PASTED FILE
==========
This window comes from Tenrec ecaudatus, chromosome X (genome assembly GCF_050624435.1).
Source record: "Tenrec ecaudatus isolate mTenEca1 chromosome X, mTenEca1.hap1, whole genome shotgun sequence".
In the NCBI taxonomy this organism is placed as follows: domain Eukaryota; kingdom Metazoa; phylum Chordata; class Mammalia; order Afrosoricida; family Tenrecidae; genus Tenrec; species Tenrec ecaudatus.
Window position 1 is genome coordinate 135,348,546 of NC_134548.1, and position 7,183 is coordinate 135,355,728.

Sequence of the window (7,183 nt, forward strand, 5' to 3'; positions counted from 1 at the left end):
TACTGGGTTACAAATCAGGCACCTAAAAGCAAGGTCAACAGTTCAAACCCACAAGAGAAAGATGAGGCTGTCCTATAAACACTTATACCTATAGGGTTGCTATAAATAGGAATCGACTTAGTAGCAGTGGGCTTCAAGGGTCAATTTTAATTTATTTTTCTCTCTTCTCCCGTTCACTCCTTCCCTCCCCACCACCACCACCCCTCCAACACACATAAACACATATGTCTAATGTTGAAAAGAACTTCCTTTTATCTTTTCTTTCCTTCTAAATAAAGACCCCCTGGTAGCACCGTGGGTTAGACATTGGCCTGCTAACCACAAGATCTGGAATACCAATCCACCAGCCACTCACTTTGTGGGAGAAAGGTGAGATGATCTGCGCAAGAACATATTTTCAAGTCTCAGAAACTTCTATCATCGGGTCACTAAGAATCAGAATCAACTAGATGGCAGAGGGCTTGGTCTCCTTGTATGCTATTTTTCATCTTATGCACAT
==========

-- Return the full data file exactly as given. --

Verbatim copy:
This window comes from Tenrec ecaudatus, chromosome X (genome assembly GCF_050624435.1).
Source record: "Tenrec ecaudatus isolate mTenEca1 chromosome X, mTenEca1.hap1, whole genome shotgun sequence".
In the NCBI taxonomy this organism is placed as follows: domain Eukaryota; kingdom Metazoa; phylum Chordata; class Mammalia; order Afrosoricida; family Tenrecidae; genus Tenrec; species Tenrec ecaudatus.
Window position 1 is genome coordinate 135,348,546 of NC_134548.1, and position 7,183 is coordinate 135,355,728.

Sequence of the window (7,183 nt, forward strand, 5' to 3'; positions counted from 1 at the left end):
TACTGGGTTACAAATCAGGCACCTAAAAGCAAGGTCAACAGTTCAAACCCACAAGAGAAAGATGAGGCTGTCCTATAAACACTTATACCTATAGGGTTGCTATAAATAGGAATCGACTTAGTAGCAGTGGGCTTCAAGGGTCAATTTTAATTTATTTTTCTCTCTTCTCCCGTTCACTCCTTCCCTCCCCACCACCACCACCCCTCCAACACACATAAACACATATGTCTAATGTTGAAAAGAACTTCCTTTTATCTTTTCTTTCCTTCTAAATAAAGACCCCCTGGTAGCACCGTGGGTTAGACATTGGCCTGCTAACCACAAGATCTGGAATACCAATCCACCAGCCACTCACTTTGTGGGAGAAAGGTGAGATGATCTGCGCAAGAACATATTTTCAAGTCTCAGAAACTTCTATCATCGGGTCACTAAGAATCAGAATCAACTAGATGGCAGAGGGCTTGGTCTCCTTGTATGCTATTTTTCATCTTATGCACAT